Even if you are eligible for a bond, it is possible that ICE may not offer it to you. Alternatively, they may offer you a bond, but the cost may be really high. In either event, you can ask your immigration judge if you can have a bond or a lower bond, but you have to request it. The judge will not automatically decide on your bond without you asking first.
Be Prepared for Your Bond Hearing
It is important that you thoroughly prepare for your bond hearing because in most cases, you get to ask for a bond only once. You will need at least three copies of everything: one for the immigration judge; one for the attorney representing immigration; and one for your own records. If your bond hearing does not go well, you can appeal an immigration judge’s decision, however you will have to wait in detention while your appeal is pending.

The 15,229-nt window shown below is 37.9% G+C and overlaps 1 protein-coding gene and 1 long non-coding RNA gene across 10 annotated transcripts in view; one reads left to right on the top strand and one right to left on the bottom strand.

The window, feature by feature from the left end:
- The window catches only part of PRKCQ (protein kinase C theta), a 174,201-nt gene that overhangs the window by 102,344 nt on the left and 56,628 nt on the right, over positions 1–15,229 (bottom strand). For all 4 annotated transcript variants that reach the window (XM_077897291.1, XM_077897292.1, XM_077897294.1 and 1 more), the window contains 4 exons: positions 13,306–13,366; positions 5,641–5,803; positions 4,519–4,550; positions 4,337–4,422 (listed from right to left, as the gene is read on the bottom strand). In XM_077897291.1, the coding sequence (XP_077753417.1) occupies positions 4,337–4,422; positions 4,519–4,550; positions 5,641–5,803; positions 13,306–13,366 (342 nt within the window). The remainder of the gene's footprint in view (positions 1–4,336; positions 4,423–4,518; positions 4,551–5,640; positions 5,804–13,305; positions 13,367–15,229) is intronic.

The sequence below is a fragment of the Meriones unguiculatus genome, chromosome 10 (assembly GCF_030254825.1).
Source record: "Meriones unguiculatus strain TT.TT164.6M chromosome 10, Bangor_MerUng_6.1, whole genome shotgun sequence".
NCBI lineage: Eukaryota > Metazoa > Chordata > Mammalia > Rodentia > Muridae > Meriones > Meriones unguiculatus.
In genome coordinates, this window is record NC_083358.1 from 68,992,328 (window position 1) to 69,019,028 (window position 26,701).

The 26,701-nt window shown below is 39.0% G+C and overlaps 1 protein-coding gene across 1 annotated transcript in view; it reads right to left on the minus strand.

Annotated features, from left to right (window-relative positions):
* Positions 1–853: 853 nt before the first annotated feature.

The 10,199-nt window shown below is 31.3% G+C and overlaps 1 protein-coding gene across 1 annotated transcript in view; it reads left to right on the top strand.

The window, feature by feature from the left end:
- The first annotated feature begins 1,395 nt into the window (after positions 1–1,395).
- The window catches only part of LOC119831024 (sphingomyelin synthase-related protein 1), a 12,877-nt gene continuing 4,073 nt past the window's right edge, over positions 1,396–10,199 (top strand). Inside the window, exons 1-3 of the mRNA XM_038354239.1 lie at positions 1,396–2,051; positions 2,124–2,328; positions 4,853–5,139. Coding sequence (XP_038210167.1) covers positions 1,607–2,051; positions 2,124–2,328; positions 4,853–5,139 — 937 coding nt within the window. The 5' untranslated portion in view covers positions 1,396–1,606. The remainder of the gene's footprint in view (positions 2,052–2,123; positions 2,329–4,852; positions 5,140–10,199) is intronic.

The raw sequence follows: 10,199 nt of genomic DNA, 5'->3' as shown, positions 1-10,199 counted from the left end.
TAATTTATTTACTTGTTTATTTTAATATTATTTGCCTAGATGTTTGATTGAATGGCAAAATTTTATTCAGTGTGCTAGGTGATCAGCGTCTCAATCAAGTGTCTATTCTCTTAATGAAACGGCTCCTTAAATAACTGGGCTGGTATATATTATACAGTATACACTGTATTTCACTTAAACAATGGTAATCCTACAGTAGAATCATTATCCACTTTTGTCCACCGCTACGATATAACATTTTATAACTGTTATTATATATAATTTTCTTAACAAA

The only way that you can ask for a bond a second time is if you can show that something has changed since the first bond hearing and you are no longer a flight risk or a danger to the community. Unfortunately, few detention centers offer any counseling which is why it is important to show rehabilitation as soon as you have any conviction on your record.
Paying for a Detained Immigrant Bond
If you get a detained immigrant bond through ICE, there are two ways that you can pay for it. You can either pay the whole bond in cash or you can use a bonding company.
Paying in Cash
First, you should know that not every ICE office will accept bond payments. On their website, you can find a list of which ICE offices will accept bond payments in cash.